Saturday, April 23, 2011

Using Google's Recipe View for Family History

Google has a new feature to help find recipes online called Recipe View. 
I don't like to just find names and dates of my ancestors.  I like to write about my family history and the various cultures of my ancestors.

Cooking, to me, is a big part of culture, and because of this, I've always included family recipes in the stories of my ancestors.  Unfortunately, although I know what dishes my grandmothers and great-grandmothers cooked, none of these recipes were ever written down. 

Google Recipe View can now help me find recipes close to my family recipes.  If I know my Hungarian grandmother cooked goulash with paprika and poppy seeds but without ketchup (which a lot of online recipes seem to include - ugh!), Recipe View helps me find a recipe meeting my criteria.  It not only allows me to choose the ingredients in the recipe, but it allows me to choose ingredients I know are NOT in the recipe by clicking on the "Yes" or "No" ingredient check boxes in the left column.

Google Recipe View helps me choose a recipe among the search results by showing clearly marked ingredients and pictures without having to go into each website to check out the ingredients of the recipe.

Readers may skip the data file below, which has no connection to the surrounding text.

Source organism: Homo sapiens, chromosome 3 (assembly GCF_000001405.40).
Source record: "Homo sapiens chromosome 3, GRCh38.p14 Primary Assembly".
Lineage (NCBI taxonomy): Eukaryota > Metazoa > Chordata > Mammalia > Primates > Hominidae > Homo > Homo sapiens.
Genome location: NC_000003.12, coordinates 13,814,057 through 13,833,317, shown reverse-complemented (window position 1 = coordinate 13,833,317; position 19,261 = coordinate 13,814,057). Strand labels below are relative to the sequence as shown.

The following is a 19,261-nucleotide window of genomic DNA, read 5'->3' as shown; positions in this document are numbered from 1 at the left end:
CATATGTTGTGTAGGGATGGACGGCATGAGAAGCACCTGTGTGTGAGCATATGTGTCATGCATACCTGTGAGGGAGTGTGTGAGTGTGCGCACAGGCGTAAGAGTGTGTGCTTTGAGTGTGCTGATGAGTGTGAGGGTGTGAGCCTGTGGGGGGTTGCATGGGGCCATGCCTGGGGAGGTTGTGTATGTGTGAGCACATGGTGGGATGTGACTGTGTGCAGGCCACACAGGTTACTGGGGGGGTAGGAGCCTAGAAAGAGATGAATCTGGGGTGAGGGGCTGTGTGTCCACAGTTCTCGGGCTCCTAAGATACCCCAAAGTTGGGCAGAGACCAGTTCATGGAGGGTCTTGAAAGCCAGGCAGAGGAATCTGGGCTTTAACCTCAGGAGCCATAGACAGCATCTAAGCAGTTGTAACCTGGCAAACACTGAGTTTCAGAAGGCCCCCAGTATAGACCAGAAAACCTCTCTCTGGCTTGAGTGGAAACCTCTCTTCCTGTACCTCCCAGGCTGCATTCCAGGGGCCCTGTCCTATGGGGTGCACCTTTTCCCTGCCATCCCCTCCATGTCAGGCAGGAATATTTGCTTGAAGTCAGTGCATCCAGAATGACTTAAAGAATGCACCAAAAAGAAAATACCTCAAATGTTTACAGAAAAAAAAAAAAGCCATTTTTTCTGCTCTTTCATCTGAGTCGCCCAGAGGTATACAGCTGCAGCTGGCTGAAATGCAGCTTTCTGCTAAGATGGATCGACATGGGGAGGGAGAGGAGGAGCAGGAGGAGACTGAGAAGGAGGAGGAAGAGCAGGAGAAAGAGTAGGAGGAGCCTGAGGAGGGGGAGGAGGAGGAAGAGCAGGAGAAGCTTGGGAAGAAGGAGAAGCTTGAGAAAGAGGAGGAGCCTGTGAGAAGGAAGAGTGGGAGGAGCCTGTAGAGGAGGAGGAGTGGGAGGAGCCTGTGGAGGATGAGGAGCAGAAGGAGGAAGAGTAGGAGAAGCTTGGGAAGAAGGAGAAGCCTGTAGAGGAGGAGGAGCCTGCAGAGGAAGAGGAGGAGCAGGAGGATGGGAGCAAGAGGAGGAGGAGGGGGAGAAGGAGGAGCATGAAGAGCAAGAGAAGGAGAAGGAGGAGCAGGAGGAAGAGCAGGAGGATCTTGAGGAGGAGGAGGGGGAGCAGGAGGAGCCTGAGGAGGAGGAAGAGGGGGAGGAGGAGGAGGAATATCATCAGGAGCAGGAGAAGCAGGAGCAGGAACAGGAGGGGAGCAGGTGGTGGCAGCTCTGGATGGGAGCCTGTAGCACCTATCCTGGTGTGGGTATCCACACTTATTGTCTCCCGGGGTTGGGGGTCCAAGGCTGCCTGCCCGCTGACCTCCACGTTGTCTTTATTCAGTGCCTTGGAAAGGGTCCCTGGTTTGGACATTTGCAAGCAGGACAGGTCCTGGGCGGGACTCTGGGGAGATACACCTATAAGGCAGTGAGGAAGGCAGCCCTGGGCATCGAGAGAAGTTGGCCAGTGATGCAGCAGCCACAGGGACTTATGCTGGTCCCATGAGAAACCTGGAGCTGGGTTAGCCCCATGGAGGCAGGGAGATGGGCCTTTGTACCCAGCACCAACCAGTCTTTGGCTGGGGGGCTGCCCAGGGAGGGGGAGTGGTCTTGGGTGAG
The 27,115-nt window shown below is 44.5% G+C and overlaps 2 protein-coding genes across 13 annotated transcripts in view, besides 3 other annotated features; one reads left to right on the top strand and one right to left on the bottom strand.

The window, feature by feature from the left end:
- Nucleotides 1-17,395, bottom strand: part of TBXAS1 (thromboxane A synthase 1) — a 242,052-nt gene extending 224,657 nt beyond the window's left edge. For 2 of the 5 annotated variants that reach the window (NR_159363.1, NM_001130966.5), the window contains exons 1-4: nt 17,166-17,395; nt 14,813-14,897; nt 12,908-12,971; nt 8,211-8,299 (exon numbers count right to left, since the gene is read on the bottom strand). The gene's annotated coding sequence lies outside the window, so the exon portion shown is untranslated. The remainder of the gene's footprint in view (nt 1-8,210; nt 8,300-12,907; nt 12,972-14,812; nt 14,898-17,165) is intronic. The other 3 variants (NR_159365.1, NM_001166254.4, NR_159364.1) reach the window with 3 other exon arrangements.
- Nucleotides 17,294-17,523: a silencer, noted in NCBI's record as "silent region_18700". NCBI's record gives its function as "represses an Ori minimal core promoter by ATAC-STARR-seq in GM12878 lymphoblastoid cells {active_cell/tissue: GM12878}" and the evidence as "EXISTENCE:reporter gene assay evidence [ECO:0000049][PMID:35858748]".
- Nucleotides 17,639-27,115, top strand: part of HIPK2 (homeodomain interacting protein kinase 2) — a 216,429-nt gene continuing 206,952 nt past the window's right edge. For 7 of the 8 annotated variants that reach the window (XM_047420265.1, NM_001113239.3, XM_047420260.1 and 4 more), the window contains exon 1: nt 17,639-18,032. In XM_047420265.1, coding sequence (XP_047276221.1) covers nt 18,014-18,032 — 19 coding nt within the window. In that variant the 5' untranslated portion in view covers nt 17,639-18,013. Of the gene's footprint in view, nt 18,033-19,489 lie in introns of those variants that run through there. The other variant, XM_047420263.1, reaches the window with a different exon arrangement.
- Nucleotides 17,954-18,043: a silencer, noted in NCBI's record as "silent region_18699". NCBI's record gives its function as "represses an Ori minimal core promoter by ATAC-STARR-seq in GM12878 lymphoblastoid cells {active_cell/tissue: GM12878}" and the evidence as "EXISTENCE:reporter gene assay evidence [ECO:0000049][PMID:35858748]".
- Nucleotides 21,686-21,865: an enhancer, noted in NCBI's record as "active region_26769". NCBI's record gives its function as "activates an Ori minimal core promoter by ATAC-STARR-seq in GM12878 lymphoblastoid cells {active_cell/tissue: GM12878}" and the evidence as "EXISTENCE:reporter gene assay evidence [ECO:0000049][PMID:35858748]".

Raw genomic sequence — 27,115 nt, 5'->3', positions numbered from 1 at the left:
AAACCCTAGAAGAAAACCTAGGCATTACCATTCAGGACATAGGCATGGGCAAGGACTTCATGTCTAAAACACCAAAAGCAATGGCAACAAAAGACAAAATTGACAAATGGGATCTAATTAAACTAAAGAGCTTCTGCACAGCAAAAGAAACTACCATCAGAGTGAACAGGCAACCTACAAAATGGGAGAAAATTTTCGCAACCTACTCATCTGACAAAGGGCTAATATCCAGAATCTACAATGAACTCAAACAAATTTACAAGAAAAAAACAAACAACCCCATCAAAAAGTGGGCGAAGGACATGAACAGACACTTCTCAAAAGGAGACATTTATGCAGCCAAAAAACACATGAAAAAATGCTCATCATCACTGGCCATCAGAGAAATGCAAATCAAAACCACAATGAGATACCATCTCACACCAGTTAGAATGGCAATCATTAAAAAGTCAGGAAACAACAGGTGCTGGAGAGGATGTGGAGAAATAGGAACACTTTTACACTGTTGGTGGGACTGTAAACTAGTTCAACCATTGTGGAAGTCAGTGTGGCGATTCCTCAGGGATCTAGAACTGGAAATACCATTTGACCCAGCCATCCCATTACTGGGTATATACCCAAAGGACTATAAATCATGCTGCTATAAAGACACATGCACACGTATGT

To get to Recipe View, click on the Recipes link in the left-hand panel when searching for a recipe. You can search for specific recipes such as Goulash or Schnitzel or can search for more open-ended topics that feature a holiday or event, such as German Christmas recipes or St. Patrick's Day in Ireland recipes or Easter Bread or even Bastille Day recipes.

You filter search results based on your ideal ingredients, cooking time and calorie count using the recipe tools on the left hand side of the page.  For cultural recipes, I don't use the cooking time or calorie count check boxes.  I don't think my ancestors worried about these either.

Sometimes, I have found it helps to add the word authentic to the recipe name when searching to better find a historical recipe.  You can try searching for specific recipes such as Authentic French Crepes or Authentic German Sauerbraten or Authentic New England Clam Chowder

For genealogy webmasters and bloggers: Recipe View is based on data from rich snippets markup. If you publish recipes of your ancestors, you can add markup to your web pages so that your content can appear with this improved presentation in regular Google results as well as in Recipe View. This will help those genealogists like me searching for recipes that our ancestors used to make.

2 comments:

Judy Webster said...

Interesting, different, and something I had not thought about. Thanks!

NorthTexasGardening said...

Loved this post - I am working on English, Scots, German and Polish roots.You would be amazed at how you can link specific geographical areas to recipes. Have you found any interesting cookbooks? I like your idea of "authentic"!
J